Reducing the Fast Stream to two years? No, Minister!

Some of you may have spotted the article in CSW that states Cabinet Office Minister Francis Maude wants to reduce the length Fast Streamers spend on the programme from four to two years. I think this is a bad idea.

For those of you not familiar, the Civil Service Fast Stream is the established (but by no means the only) route into the civil service for university graduates. I say “established” because it’s the one that is managed centrally. As a graduate, I joined the civil service at a lower administrative grade (AO for those of you familiar with grades) and spent a couple of years there ‘learning my trade’ before applying and subsequently getting appointed to the Fast Stream (see here) through the ‘in-service’ route. (For discussions on the application process, have a look at what some candidates are saying on The Student Room’s public sector boards).

The four years of the programme is the generally-accepted time period at which the civil service expects most candidates to progress from being unpolished diamonds to Grade 7/team leader material. That’s not to say people don’t get promoted far sooner. Those who have previous experience in other sectors (i.e. have not come straight out of university) can make rapid progress through the ranks. You are not tied to being on the Fast Stream for four years. In anycase, the year-on-year pay rises are significant, and you have a dedicated training budget for all the courses that go with the programme.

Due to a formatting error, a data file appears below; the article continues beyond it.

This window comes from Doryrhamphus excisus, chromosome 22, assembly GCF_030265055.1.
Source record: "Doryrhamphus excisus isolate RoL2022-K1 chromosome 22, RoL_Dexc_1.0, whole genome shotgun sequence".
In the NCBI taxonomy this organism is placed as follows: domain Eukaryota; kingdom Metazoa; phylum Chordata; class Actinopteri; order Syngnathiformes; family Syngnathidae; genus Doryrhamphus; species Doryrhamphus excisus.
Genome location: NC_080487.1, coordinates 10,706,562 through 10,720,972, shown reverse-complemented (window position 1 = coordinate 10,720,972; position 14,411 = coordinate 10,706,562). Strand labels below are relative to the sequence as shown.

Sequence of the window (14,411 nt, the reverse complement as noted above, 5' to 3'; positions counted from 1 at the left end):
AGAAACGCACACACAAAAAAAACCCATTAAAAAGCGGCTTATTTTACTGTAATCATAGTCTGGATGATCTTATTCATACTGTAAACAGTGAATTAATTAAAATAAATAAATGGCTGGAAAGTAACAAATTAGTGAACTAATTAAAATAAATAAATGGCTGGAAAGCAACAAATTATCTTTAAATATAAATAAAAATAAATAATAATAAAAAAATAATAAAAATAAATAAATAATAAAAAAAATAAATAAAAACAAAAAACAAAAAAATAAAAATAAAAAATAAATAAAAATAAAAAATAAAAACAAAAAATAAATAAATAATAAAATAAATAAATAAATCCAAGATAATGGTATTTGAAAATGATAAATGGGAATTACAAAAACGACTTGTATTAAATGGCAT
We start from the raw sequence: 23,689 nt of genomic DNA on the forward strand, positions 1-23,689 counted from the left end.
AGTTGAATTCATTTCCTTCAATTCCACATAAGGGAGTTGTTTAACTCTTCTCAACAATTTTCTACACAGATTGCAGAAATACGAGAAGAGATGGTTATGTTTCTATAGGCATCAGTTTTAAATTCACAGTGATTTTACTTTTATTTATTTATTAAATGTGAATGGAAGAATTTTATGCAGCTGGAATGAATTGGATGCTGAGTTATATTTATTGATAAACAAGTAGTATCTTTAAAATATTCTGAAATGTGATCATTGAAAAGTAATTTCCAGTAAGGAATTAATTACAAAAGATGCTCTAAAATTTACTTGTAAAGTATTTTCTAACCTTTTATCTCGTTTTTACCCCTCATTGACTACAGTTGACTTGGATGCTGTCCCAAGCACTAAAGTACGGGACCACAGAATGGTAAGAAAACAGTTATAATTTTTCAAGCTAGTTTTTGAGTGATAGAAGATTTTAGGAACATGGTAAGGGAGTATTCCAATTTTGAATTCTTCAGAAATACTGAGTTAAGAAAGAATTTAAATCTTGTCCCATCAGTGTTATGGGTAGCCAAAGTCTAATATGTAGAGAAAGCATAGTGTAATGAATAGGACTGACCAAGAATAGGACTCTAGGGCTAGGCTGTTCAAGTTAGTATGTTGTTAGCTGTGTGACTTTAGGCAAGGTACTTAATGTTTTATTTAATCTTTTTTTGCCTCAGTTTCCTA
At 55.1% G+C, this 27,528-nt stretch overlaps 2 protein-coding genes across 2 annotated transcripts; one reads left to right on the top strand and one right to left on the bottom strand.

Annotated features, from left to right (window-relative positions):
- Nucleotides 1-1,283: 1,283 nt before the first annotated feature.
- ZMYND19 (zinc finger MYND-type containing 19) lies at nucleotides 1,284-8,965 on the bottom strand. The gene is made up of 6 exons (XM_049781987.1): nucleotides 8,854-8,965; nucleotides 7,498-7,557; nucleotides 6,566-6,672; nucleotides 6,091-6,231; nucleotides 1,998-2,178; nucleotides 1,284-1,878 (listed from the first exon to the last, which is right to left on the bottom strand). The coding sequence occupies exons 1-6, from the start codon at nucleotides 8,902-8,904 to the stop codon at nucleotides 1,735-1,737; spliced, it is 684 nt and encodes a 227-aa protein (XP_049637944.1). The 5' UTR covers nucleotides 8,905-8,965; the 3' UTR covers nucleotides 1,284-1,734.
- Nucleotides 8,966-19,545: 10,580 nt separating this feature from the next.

Some may ask why the civil service should be any different to any other large organisation that has a graduate programme of a shorter period. The answer is simple: Whitehall is not like a business – as Bernard Jenkin, Chair of the Public Administration Select Committee wrote for the Institute for Government. [Thank you Gus Friar for picking up the mistake!] The delivery of public services is a damn sight more complex than trying to hit the bottom line as in business. You have to manage conflicting priorities often in the full gaze of the media and the public while having to deal with delivering ‘outcomes’ (“targets” is a bad word) that are often very hazy or are dependent on the co-operation of other organisations that is not always forthcoming.